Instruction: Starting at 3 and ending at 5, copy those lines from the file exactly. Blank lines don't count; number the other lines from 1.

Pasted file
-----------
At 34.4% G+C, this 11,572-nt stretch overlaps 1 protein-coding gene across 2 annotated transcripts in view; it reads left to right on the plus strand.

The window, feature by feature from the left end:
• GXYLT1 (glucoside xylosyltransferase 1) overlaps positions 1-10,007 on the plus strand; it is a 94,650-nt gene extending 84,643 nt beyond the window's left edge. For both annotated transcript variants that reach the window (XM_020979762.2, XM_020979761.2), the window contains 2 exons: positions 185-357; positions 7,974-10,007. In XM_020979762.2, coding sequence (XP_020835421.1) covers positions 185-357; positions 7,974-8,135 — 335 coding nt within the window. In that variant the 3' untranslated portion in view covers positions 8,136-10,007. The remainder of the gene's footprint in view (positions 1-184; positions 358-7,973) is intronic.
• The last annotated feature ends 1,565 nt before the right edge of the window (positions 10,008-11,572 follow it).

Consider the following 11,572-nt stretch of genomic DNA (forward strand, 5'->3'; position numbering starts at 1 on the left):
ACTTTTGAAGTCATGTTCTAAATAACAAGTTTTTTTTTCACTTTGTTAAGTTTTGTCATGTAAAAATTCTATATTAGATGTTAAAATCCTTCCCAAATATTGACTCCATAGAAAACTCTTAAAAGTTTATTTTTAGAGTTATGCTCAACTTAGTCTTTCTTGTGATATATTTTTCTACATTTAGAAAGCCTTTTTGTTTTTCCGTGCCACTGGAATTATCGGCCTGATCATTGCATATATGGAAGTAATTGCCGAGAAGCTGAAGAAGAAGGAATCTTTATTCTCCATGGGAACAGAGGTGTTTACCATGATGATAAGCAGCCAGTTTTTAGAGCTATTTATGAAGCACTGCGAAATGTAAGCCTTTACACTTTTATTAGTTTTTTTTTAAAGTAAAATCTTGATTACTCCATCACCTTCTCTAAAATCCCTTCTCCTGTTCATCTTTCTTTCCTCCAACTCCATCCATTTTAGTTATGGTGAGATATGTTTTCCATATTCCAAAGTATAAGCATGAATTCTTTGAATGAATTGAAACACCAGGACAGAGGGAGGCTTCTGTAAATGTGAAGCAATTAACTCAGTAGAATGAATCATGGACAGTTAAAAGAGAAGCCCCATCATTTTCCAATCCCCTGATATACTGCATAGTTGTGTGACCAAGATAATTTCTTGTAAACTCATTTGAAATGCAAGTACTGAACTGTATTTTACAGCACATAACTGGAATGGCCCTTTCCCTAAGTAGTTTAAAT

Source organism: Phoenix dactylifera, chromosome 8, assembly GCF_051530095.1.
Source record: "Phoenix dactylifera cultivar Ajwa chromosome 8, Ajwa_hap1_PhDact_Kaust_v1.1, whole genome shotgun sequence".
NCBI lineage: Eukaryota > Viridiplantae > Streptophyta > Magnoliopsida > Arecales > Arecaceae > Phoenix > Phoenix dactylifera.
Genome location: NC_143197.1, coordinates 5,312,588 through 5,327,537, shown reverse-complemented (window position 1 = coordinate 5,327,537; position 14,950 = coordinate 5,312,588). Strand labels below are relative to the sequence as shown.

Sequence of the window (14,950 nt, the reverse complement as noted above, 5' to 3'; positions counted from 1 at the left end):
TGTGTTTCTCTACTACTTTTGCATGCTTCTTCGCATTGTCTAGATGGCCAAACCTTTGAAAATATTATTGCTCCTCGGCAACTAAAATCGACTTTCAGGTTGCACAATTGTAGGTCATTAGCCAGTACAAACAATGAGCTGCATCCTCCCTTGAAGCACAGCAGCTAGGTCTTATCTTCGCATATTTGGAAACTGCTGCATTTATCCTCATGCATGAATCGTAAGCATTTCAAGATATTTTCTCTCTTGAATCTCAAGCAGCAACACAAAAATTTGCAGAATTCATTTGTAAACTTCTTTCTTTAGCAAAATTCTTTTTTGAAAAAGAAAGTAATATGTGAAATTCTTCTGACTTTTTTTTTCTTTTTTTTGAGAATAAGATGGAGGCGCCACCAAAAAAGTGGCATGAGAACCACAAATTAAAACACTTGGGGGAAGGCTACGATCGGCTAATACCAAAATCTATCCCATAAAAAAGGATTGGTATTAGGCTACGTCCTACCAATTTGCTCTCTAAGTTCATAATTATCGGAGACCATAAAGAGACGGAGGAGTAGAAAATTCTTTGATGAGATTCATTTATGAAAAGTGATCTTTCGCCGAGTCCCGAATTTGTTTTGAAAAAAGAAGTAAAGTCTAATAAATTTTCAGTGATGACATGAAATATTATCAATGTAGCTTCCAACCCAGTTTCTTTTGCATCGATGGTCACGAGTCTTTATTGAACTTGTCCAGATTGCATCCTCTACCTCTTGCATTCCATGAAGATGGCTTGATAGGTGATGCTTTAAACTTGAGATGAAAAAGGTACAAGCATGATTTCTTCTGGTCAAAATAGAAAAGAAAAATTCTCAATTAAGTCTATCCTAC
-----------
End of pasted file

• GXYLT1 (glucoside xylosyltransferase 1) overlaps positions 1-10,007 on the plus strand; it is a 94,650-nt gene extending 84,643 nt beyond the window's left edge. For both annotated transcript variants that reach the window (XM_020979762.2, XM_020979761.2), the window contains 2 exons: positions 185-357; positions 7,974-10,007. In XM_020979762.2, coding sequence (XP_020835421.1) covers positions 185-357; positions 7,974-8,135 — 335 coding nt within the window. In that variant the 3' untranslated portion in view covers positions 8,136-10,007. The remainder of the gene's footprint in view (positions 1-184; positions 358-7,973) is intronic.
• The last annotated feature ends 1,565 nt before the right edge of the window (positions 10,008-11,572 follow it).

Consider the following 11,572-nt stretch of genomic DNA (forward strand, 5'->3'; position numbering starts at 1 on the left):